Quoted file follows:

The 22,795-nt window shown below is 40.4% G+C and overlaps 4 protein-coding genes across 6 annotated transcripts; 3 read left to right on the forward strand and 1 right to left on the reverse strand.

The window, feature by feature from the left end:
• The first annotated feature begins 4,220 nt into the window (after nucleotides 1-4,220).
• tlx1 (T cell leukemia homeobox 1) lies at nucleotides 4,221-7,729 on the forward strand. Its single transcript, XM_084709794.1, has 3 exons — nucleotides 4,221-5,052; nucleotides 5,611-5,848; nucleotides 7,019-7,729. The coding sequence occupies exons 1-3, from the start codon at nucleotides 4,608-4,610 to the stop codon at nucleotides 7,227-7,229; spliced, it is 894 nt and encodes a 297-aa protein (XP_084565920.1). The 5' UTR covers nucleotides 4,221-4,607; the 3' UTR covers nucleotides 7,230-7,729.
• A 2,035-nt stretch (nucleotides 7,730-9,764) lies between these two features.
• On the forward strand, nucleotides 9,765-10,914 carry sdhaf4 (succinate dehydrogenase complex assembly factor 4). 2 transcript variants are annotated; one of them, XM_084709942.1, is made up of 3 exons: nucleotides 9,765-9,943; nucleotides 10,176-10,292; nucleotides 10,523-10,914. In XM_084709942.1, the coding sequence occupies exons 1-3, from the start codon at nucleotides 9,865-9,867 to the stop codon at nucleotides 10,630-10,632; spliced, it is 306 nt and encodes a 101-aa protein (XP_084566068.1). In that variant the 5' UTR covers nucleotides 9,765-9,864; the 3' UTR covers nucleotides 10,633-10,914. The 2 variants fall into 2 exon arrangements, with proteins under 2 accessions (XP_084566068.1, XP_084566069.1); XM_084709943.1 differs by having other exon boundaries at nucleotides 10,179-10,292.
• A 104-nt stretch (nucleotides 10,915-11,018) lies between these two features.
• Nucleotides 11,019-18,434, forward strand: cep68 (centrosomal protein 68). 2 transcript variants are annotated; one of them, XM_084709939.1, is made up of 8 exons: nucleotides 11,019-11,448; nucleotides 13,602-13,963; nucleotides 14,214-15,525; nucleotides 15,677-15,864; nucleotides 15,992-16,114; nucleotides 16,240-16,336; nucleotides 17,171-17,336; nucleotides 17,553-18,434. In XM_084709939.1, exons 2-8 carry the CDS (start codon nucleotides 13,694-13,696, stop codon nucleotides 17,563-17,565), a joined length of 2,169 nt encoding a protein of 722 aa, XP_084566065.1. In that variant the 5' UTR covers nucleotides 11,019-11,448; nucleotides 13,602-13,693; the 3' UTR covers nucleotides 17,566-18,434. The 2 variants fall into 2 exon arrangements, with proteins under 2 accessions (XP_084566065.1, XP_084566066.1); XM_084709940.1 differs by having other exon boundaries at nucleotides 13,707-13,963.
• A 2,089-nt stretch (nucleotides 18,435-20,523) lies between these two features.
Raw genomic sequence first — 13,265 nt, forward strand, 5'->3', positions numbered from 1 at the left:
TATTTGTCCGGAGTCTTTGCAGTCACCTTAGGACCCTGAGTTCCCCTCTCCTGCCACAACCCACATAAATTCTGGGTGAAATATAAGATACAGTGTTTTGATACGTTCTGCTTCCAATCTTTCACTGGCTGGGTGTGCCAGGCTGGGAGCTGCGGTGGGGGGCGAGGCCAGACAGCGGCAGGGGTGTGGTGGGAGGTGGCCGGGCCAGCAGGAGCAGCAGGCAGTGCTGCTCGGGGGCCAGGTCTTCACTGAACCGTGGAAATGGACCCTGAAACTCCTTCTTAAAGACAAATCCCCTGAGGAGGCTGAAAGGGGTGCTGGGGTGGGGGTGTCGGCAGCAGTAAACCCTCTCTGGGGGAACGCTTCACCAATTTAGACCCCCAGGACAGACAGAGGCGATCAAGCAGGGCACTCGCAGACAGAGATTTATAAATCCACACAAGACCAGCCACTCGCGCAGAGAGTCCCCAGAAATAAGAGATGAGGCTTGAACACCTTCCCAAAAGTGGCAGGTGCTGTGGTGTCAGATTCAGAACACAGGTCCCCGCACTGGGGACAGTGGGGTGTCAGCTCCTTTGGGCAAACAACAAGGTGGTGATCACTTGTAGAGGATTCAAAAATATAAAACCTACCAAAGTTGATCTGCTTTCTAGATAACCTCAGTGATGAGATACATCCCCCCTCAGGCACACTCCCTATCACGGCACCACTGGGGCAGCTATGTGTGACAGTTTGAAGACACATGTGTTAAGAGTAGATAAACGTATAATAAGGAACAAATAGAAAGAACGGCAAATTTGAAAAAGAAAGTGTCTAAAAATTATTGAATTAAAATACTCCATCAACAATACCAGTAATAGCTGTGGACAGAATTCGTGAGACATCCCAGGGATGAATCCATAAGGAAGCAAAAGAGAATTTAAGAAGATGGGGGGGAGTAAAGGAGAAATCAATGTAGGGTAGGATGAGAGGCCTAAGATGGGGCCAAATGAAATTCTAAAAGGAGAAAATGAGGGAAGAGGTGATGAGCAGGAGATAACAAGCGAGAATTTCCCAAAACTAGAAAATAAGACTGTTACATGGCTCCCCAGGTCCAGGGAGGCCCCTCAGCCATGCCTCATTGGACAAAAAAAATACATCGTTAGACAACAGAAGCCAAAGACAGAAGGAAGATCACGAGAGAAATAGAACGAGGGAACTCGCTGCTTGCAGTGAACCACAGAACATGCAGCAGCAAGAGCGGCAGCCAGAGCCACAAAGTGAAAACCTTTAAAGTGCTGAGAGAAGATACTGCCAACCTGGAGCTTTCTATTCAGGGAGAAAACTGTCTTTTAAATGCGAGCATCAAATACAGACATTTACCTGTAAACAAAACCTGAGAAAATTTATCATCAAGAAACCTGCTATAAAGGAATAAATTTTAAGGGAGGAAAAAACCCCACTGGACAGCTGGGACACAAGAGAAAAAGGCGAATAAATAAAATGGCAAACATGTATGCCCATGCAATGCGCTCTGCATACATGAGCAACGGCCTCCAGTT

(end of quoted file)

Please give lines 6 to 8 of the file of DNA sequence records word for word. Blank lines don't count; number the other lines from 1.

• On the forward strand, nucleotides 9,765-10,914 carry sdhaf4 (succinate dehydrogenase complex assembly factor 4). 2 transcript variants are annotated; one of them, XM_084709942.1, is made up of 3 exons: nucleotides 9,765-9,943; nucleotides 10,176-10,292; nucleotides 10,523-10,914. In XM_084709942.1, the coding sequence occupies exons 1-3, from the start codon at nucleotides 9,865-9,867 to the stop codon at nucleotides 10,630-10,632; spliced, it is 306 nt and encodes a 101-aa protein (XP_084566068.1). In that variant the 5' UTR covers nucleotides 9,765-9,864; the 3' UTR covers nucleotides 10,633-10,914. The 2 variants fall into 2 exon arrangements, with proteins under 2 accessions (XP_084566068.1, XP_084566069.1); XM_084709943.1 differs by having other exon boundaries at nucleotides 10,179-10,292.
• A 104-nt stretch (nucleotides 10,915-11,018) lies between these two features.
• Nucleotides 11,019-18,434, forward strand: cep68 (centrosomal protein 68). 2 transcript variants are annotated; one of them, XM_084709939.1, is made up of 8 exons: nucleotides 11,019-11,448; nucleotides 13,602-13,963; nucleotides 14,214-15,525; nucleotides 15,677-15,864; nucleotides 15,992-16,114; nucleotides 16,240-16,336; nucleotides 17,171-17,336; nucleotides 17,553-18,434. In XM_084709939.1, exons 2-8 carry the CDS (start codon nucleotides 13,694-13,696, stop codon nucleotides 17,563-17,565), a joined length of 2,169 nt encoding a protein of 722 aa, XP_084566065.1. In that variant the 5' UTR covers nucleotides 11,019-11,448; nucleotides 13,602-13,693; the 3' UTR covers nucleotides 17,566-18,434. The 2 variants fall into 2 exon arrangements, with proteins under 2 accessions (XP_084566065.1, XP_084566066.1); XM_084709940.1 differs by having other exon boundaries at nucleotides 13,707-13,963.